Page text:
by Bernard Magubane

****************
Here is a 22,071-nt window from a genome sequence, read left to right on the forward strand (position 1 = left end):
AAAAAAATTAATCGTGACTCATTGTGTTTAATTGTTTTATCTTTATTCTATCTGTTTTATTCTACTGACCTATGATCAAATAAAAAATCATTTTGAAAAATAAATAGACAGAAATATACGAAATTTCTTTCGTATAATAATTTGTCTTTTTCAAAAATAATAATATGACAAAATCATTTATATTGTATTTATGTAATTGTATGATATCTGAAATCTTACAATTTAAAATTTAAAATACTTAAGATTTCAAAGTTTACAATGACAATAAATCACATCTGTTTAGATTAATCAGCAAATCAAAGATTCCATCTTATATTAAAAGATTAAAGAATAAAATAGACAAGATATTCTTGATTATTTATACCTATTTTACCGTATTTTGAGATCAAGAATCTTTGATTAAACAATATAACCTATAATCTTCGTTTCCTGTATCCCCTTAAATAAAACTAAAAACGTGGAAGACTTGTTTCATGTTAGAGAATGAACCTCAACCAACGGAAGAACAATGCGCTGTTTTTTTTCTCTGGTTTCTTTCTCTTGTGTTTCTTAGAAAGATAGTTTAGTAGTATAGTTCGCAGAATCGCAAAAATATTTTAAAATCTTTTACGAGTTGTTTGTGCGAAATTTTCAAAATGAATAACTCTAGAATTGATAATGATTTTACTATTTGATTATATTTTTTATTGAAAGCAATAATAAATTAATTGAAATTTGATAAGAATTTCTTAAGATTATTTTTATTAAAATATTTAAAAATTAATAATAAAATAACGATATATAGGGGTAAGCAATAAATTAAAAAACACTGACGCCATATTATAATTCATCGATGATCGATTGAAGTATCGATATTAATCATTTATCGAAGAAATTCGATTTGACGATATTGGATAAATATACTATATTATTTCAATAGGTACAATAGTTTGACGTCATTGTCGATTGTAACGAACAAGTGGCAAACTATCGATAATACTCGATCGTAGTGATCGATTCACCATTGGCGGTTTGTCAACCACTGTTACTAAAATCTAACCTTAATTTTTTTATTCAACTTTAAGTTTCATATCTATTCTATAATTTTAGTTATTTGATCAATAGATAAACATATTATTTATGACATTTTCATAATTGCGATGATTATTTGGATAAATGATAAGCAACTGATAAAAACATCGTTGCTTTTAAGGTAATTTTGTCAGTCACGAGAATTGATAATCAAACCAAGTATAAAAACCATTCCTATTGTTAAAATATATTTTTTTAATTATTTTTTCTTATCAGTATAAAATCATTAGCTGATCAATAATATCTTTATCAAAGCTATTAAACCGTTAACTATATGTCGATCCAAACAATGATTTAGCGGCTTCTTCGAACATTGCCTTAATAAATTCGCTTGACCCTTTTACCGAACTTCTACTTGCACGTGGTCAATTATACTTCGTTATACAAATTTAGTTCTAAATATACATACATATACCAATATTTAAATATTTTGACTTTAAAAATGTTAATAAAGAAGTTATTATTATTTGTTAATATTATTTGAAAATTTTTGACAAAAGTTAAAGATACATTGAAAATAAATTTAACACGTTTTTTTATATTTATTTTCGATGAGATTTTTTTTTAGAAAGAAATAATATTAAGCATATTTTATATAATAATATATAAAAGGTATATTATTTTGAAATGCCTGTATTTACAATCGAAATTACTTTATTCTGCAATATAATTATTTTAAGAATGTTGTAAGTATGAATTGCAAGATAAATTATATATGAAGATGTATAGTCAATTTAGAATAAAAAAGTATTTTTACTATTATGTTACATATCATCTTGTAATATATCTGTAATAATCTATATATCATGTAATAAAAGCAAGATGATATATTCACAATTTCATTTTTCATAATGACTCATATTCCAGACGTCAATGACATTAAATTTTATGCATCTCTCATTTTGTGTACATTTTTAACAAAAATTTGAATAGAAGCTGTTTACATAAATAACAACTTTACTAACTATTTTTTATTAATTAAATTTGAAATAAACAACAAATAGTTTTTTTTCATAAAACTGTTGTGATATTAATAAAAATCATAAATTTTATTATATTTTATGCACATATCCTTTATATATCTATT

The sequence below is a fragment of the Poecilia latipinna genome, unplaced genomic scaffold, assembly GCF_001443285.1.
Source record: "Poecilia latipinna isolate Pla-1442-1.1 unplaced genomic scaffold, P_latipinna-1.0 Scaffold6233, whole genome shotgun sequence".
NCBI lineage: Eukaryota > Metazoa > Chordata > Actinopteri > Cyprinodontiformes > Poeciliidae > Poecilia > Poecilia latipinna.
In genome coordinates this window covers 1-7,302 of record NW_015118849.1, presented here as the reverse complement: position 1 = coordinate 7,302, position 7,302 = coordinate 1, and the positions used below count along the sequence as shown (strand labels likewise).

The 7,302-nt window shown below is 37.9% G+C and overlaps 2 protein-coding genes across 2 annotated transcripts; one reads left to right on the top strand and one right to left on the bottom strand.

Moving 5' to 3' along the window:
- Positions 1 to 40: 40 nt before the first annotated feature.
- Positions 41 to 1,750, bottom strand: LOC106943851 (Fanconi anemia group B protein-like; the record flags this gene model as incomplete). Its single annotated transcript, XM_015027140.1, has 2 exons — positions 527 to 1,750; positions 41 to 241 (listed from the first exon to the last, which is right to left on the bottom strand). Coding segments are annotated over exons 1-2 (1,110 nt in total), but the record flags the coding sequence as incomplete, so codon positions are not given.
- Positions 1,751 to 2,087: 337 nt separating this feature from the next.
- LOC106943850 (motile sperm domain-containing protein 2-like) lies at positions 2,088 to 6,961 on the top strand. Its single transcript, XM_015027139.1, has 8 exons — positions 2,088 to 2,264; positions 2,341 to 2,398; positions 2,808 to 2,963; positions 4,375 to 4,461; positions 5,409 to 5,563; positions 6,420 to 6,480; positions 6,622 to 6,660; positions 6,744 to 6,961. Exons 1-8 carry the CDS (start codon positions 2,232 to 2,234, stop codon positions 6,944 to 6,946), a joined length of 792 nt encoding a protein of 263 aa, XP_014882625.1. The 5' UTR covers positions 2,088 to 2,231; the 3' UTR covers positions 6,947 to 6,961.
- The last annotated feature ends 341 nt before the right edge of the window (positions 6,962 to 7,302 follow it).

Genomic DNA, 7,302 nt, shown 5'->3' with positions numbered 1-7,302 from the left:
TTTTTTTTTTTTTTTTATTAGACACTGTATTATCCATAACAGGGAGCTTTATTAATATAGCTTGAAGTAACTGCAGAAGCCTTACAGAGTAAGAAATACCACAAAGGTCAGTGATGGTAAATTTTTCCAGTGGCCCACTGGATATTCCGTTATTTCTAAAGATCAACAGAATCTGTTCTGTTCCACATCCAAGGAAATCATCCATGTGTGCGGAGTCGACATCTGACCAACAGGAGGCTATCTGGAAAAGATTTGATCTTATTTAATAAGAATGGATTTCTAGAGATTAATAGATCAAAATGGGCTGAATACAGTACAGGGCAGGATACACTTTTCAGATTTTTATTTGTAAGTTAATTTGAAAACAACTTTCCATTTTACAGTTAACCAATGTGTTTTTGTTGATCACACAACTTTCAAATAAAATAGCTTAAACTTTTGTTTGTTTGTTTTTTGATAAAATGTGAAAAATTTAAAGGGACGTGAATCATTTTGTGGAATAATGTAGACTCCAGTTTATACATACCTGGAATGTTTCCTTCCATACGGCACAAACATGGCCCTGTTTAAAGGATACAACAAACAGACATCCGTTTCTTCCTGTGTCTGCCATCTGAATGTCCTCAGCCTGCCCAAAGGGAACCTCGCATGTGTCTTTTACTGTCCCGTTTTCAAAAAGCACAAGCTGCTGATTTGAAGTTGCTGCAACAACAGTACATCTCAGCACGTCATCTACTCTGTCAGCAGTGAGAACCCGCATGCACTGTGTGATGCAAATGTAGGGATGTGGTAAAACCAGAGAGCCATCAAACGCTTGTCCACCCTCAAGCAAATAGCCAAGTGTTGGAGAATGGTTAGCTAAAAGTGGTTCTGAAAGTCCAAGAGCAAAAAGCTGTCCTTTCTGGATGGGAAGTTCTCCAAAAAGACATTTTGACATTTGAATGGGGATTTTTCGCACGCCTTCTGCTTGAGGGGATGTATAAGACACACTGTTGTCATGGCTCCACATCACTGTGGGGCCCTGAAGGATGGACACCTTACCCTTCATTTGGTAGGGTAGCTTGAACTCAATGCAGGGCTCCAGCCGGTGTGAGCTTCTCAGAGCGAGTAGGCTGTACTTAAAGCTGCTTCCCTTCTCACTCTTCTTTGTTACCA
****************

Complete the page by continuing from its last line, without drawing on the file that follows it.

Born in 1930 on a farm near Colenso in Natal, South Africa, Ben Magubane would almost certainly have grown up to be a farm worker had his father not moved the family suddenly to the city of Durban following a clash with the farm’s owner. In Durban, the family lived in the Cato Manor squatter settlement, and Magubane began his education in the Catholic schools that flourished before the imposition of Bantu Education. In this fascinating autobiography, Ben Magubane relates how, as a child, he was radicalized by the conditions apartheid imposed on the majority of the country’s people. He became a teacher, and his passion for learning led him on to the University of Natal and eventually to the US for postgraduate studies in the social sciences. As a critical thinker, Magubane was schooled by eminent scholars within the liberal-pluralist paradigm, but he migrated towards an understanding of African history and sociology through Marxism, a journey that shaped him as a leading African intellectual. Magubane became closely involved with various members of the African National Congress in exile, including Oliver Tambo, and he played a vital role in the anti-apartheid struggle in the US and beyond.